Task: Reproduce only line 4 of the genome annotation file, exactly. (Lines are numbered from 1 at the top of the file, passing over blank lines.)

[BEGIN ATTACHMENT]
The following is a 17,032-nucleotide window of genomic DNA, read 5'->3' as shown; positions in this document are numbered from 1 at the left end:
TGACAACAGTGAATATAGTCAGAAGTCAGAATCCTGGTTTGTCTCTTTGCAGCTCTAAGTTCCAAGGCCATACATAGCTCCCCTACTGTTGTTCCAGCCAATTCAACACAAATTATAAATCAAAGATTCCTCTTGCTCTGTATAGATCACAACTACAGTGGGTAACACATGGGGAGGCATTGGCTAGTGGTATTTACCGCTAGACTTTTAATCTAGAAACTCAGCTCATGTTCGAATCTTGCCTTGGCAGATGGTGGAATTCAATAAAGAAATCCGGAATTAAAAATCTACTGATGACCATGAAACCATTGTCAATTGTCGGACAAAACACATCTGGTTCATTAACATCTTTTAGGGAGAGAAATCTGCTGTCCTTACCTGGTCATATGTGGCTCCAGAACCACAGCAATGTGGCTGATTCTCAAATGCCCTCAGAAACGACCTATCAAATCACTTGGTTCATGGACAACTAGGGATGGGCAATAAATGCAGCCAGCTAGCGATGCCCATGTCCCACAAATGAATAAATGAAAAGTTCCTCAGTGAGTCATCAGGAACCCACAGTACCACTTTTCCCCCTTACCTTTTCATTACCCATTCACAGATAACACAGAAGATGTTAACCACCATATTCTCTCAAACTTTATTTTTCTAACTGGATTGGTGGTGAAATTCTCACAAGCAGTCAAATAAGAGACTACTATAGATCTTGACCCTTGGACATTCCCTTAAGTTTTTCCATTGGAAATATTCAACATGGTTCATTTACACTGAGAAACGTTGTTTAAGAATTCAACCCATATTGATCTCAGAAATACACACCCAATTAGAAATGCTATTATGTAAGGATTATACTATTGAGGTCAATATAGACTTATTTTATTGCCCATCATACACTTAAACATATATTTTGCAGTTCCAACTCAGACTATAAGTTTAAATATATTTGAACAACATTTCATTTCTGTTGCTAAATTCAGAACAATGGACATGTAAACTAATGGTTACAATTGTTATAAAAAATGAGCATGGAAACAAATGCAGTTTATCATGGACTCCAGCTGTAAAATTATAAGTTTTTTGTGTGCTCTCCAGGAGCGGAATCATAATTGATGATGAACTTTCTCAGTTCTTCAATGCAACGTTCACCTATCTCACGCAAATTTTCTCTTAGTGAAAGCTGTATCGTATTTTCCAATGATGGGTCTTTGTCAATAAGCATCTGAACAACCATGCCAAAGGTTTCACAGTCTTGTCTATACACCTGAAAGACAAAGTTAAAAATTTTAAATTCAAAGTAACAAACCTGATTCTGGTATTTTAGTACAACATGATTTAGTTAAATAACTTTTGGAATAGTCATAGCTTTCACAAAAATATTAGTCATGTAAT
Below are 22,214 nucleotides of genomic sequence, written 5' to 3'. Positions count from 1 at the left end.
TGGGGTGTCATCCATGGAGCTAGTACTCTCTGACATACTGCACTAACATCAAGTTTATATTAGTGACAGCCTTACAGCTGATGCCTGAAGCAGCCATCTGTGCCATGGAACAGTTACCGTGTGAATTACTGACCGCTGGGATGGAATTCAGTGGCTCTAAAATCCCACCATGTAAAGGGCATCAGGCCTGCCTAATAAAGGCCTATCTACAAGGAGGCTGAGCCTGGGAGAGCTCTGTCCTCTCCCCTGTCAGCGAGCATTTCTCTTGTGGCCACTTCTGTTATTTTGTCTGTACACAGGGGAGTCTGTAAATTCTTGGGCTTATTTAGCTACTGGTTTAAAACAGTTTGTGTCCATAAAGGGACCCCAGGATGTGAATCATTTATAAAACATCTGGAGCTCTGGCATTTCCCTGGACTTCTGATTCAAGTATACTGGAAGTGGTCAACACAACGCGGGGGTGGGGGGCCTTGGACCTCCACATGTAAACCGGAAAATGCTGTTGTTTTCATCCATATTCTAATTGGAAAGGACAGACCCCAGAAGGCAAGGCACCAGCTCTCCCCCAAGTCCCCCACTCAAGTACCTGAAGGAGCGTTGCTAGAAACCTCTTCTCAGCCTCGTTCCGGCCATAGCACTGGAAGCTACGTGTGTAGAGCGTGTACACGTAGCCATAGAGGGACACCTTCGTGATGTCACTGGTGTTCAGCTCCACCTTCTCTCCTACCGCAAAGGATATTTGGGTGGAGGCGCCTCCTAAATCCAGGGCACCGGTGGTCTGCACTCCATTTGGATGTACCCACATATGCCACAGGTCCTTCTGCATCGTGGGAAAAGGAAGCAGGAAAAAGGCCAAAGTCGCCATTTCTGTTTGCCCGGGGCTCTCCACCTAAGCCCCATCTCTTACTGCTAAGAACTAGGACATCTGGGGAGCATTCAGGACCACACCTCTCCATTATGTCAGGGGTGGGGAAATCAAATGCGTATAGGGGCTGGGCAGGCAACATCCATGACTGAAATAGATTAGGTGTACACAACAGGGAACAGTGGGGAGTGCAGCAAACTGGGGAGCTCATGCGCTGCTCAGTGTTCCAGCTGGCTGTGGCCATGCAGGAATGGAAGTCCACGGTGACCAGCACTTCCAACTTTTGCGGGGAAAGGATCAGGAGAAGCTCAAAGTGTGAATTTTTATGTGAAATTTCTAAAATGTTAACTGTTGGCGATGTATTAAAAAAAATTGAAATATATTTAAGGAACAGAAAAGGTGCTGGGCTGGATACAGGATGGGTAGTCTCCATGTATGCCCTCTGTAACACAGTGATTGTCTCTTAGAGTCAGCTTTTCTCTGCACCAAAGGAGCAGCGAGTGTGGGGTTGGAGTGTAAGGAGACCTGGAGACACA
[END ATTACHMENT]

TGGGGTGTCATCCATGGAGCTAGTACTCTCTGACATACTGCACTAACATCAAGTTTATATTAGTGACAGCCTTACAGCTGATGCCTGAAGCAGCCATCTGTGCCATGGAACAGTTACCGTGTGAATTACTGACCGCTGGGATGGAATTCAGTGGCTCTAAAATCCCACCATGTAAAGGGCATCAGGCCTGCCTAATAAAGGCCTATCTACAAGGAGGCTGAGCCTGGGAGAGCTCTGTCCTCTCCCCTGTCAGCGAGCATTTCTCTTGTGGCCACTTCTGTTATTTTGTCTGTACACAGGGGAGTCTGTAAATTCTTGGGCTTATTTAGCTACTGGTTTAAAACAGTTTGTGTCCATAAAGGGACCCCAGGATGTGAATCATTTATAAAACATCTGGAGCTCTGGCATTTCCCTGGACTTCTGATTCAAGTATACTGGAAGTGGTCAACACAACGCGGGGGTGGGGGGCCTTGGACCTCCACATGTAAACCGGAAAATGCTGTTGTTTTCATCCATATTCTAATTGGAAAGGACAGACCCCAGAAGGCAAGGCACCAGCTCTCCCCCAAGTCCCCCACTCAAGTACCTGAAGGAGCGTTGCTAGAAACCTCTTCTCAGCCTCGTTCCGGCCATAGCACTGGAAGCTACGTGTGTAGAGCGTGTACACGTAGCCATAGAGGGACACCTTCGTGATGTCACTGGTGTTCAGCTCCACCTTCTCTCCTACCGCAAAGGATATTTGGGTGGAGGCGCCTCCTAAATCCAGGGCACCGGTGGTCTGCACTCCATTTGGATGTACCCACATATGCCACAGGTCCTTCTGCATCGTGGGAAAAGGAAGCAGGAAAAAGGCCAAAGTCGCCATTTCTGTTTGCCCGGGGCTCTCCACCTAAGCCCCATCTCTTACTGCTAAGAACTAGGACATCTGGGGAGCATTCAGGACCACACCTCTCCATTATGTCAGGGGTGGGGAAATCAAATGCGTATAGGGGCTGGGCAGGCAACATCCATGACTGAAATAGATTAGGTGTACACAACAGGGAACAGTGGGGAGTGCAGCAAACTGGGGAGCTCATGCGCTGCTCAGTGTTCCAGCTGGCTGTGGCCATGCAGGAATGGAAGTCCACGGTGACCAGCACTTCCAACTTTTGCGGGGAAAGGATCAGGAGAAGCTCAAAGTGTGAATTTTTATGTGAAATTTCTAAAATGTTAACTGTTGGCGATGTATTAAAAAAAATTGAAATATATTTAAGGAACAGAAAAGGTGCTGGGCTGGATACAGGATGGGTAGTCTCCATGTATGCCCTCTGTAACACAGTGATTGTCTCTTAGAGTCAGCTTTTCTCTGCACCAAAGGAGCAGCGAGTGTGGGGTTGGAGTGTAAGGAGACCTGGAGACACA